The next day, it was Friday. I had nothing with me but some old clothes in a plastic bag; in case of an emergency, I told two friends about the endeavor and had them drive around the area every few hours to be my only connection to the world. My plan was just to spend the night with the homeless and in the morning catch an IHOP for breakfast. Nope. Wasn’t gonna happen. It rained for most of the day, so finding a dry place to settle in was almost like solving a Rubix Cube–every spot had good points and equally discerning bad points. I was able to make a spot next to the man, and thankfully, he offered to be my guide through all of this. Saturday Morning came with the stench of defecation, one of the women had a bowel accident overnight. The rains were off and on, so getting out and about was not an option. Sunday morning didn’t smell, but it did hold its fair share of stray dogs that wanted us as chew toys. A typical morning for me consists of coffee, breakfast, and a quick check of the day’s local news and weather. This morning consisted of being damp, surrounded by trash drivers tossed overnight, and watching an old lady argue with herself about why the wheel should be reinvented. One man suggested a walk to a food pantry, Abraham’s Tent, about a mile or so away. I took it with a grain of salt–walk on the side of a busy highway while drivers splash sitting water, becoming a speeding blindsiding wall of cold wetness. Even damper than before, we eventually made it to the pantry. Rightfully named, it serves as a welcoming place for any in need.
We stayed there through the day to keep as warm as possible, as I managed to chat with people from all walks of life, seeing first hand how poverty doesn’t discriminate. Some folks were homeless, some with disabilities, some had children & just needed a meal, yet the craziest thing is that most had a smile on their faces. Despite being dealt a terrible hand in the game of life, every dark moment has some light in it–you just have to go looking for it. I didn’t want to go back to the overpass, seeing the cold temperatures drop even colder as the day continued, but had to in order to complete this mission. The ones I arrived with to the pantry didn’t want to either but told me this is how they live. Without aid from the fortunate, they starve, freeze (or dehydrate when it’s hot) and succumb to numerous illnesses, which can spread among them quicker than wildfires. One of the younger homeless men cracked one about some Sundays having church sermons under our cold overpass: it is almost impossible to clap hands and rejoice when you can barely move your fingers LOL. A few hours later, we were still at the food pantry when an SUV drives up. My buddies rolled by the overpass to check on me, noticed I was missing and had decided to check with pantry staff on my whereabouts. They too were floored by seeing just how good they live when compared to the pantry patrons.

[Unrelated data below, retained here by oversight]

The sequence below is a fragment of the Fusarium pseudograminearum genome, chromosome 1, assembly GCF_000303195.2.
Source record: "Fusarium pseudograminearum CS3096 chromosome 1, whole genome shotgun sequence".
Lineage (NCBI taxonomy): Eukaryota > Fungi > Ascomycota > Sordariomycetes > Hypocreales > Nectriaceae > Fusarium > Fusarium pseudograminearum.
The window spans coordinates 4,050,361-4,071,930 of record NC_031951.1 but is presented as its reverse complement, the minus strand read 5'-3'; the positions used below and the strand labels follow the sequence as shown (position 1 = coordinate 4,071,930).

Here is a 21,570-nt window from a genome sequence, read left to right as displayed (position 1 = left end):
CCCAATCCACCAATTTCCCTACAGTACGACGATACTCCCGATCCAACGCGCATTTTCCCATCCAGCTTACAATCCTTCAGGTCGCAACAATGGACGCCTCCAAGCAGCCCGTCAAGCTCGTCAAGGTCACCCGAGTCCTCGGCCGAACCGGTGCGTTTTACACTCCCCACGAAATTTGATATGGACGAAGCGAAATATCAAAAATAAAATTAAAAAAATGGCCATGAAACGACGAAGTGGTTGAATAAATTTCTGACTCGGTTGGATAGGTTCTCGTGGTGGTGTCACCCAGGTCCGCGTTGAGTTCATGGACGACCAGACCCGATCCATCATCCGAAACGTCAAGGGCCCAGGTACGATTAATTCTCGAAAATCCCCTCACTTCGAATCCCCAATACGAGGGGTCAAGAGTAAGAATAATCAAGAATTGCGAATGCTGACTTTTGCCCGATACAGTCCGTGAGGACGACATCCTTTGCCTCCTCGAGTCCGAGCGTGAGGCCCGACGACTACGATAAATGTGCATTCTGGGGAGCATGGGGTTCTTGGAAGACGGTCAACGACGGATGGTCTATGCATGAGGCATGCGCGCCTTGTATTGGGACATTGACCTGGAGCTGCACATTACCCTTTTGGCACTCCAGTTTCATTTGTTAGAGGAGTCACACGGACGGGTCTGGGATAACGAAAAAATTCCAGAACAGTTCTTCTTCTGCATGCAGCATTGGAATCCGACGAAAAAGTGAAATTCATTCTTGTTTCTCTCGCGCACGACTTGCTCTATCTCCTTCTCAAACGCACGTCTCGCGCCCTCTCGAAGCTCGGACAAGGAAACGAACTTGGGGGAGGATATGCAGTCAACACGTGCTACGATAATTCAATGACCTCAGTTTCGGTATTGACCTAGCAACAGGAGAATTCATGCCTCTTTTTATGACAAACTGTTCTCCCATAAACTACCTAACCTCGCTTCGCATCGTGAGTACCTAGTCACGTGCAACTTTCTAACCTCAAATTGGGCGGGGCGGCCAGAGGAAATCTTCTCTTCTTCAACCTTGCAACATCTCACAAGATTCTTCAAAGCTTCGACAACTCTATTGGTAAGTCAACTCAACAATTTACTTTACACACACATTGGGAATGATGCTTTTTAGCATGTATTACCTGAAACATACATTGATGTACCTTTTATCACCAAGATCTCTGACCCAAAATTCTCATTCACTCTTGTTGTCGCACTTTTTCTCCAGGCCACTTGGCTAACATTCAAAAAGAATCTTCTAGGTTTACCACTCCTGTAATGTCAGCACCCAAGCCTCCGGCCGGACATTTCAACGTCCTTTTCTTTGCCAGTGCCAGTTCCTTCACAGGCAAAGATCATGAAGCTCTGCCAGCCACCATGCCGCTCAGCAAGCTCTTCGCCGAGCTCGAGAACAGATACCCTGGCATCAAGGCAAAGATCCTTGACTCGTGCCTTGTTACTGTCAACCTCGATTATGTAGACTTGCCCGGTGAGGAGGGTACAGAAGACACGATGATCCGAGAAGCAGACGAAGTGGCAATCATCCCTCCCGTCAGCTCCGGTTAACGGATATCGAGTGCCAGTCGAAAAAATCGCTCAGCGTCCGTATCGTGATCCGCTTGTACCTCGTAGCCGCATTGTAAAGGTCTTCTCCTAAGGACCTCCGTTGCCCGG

I was done, grateful to be launching myself into my own bed, but experiencing all of this gives me a powerful perspective on how to format my character Wallace’s personality, background, lifestyle, and whatever else I could come up with. He would be down on his luck, but happy as a kid in a candy store, and hoping to make others feel the same as not to allow the obvious keep spirits low. Since then, I still pass by that overpass, never to forget that weekend nor the people with me, and feeling I owe a debt to society just for being a bit privileged, I rack up volunteer time at some of the local pantries and shelters. To be forlorn about things, no matter how bad they seem, only further enhances problems. And, I strongly believe THAT theory is what will make mankind rise above from the challenges that plague us today.
Author’s Note: Being that I was exposed to the elements, I prepared myself by getting whatever shots and vaccines I may have needed before venturing out. I advise anyone attempting the same feat of being homeless to do the same–take whatever precautions necessary.